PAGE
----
Do business books matter? They can. And yet all those e-strategy and dot-com titles seem so ephemeral now. Strategies die before the ink dries and we are left with little more than a lonely stack of antiques.
Indeed, as the business press chases an accelerating cycle of fads, the experts no longer seem so expert. Their horizon is too short, their vision too small. Instead, the most useful business insights are coming from entirely different disciplines. In the case of one of our favorite books this year, Malcolm Gladwell’s The Tipping Point, we learn much about the nature of disruptive change not from the Harvard Business School but from places like Sesame Street and the Centers for Disease Control.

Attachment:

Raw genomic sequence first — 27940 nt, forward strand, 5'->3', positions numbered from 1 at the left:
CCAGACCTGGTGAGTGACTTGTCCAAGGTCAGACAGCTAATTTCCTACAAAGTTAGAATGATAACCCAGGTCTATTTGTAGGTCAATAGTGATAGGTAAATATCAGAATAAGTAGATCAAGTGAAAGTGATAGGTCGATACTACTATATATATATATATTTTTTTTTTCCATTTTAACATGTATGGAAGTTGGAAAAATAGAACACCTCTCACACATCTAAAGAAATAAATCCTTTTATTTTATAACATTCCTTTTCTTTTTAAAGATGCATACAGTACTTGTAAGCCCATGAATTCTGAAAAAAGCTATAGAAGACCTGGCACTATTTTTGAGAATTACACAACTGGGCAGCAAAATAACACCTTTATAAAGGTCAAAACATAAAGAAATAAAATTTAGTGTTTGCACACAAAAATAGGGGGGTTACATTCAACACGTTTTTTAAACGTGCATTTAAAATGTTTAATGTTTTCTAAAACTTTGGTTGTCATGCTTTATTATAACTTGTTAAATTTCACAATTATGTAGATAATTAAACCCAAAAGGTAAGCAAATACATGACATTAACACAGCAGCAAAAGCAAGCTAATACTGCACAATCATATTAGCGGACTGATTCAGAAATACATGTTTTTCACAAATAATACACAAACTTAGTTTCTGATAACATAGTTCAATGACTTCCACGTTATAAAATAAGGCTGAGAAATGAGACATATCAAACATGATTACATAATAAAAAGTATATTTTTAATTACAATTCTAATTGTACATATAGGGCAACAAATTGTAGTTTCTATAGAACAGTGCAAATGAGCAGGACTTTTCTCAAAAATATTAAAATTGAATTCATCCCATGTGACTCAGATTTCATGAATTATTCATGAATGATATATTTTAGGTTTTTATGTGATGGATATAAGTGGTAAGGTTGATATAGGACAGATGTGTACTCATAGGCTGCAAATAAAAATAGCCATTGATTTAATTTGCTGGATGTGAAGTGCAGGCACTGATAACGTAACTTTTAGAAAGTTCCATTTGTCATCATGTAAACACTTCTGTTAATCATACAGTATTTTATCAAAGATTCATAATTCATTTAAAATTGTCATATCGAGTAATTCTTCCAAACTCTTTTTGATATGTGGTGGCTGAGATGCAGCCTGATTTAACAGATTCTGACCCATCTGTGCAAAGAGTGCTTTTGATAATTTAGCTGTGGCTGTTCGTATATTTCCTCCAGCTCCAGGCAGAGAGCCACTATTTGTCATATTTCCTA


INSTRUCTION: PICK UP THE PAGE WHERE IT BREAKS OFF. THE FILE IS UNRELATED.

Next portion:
The new economy, it turns out, is a complex and very human place that transcends the MBA’s rationality and the consultant’s easy patter. Books that offer a deep understanding of history, economics and culture can help us cut through the veil of clich